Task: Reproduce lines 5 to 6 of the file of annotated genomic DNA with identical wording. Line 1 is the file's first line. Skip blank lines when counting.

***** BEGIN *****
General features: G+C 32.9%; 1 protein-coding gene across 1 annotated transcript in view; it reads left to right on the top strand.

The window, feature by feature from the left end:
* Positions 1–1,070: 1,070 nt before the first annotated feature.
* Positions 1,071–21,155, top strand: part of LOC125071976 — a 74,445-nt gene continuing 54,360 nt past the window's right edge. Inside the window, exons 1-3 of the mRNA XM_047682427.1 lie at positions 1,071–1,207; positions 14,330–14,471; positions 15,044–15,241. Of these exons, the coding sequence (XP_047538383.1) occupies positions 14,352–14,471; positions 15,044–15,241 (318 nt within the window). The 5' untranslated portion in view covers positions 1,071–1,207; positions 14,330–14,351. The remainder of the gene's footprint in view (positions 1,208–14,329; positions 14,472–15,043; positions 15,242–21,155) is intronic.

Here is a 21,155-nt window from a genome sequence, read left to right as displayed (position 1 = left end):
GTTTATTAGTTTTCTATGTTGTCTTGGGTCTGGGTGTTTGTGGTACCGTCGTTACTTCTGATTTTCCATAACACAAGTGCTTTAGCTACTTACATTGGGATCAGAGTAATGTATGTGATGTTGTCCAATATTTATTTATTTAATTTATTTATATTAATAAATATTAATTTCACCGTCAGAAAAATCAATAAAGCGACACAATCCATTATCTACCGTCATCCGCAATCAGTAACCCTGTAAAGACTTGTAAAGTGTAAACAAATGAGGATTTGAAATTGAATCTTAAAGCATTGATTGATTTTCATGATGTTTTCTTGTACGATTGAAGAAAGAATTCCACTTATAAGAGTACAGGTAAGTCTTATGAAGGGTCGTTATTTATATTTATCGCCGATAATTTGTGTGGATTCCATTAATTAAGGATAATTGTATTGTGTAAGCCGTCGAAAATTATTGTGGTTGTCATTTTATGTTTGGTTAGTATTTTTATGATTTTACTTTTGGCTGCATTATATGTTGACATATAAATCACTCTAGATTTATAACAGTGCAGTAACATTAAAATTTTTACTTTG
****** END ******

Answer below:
Here is a 21,155-nt window from a genome sequence, read left to right as displayed (position 1 = left end):
GTTTATTAGTTTTCTATGTTGTCTTGGGTCTGGGTGTTTGTGGTACCGTCGTTACTTCTGATTTTCCATAACACAAGTGCTTTAGCTACTTACATTGGGATCAGAGTAATGTATGTGATGTTGTCCAATATTTATTTATTTAATTTATTTATATTAATAAATATTAATTTCACCGTCAGAAAAATCAATAAAGCGACACAATCCATTATCTACCGTCATCCGCAATCAGTAACCCTGTAAAGACTTGTAAAGTGTAAACAAATGAGGATTTGAAATTGAATCTTAAAGCATTGATTGATTTTCATGATGTTTTCTTGTACGATTGAAGAAAGAATTCCACTTATAAGAGTACAGGTAAGTCTTATGAAGGGTCGTTATTTATATTTATCGCCGATAATTTGTGTGGATTCCATTAATTAAGGATAATTGTATTGTGTAAGCCGTCGAAAATTATTGTGGTTGTCATTTTATGTTTGGTTAGTATTTTTATGATTTTACTTTTGGCTGCATTATATGTTGACATATAAATCACTCTAGATTTATAACAGTGCAGTAACATTAAAATTTTTACTTTG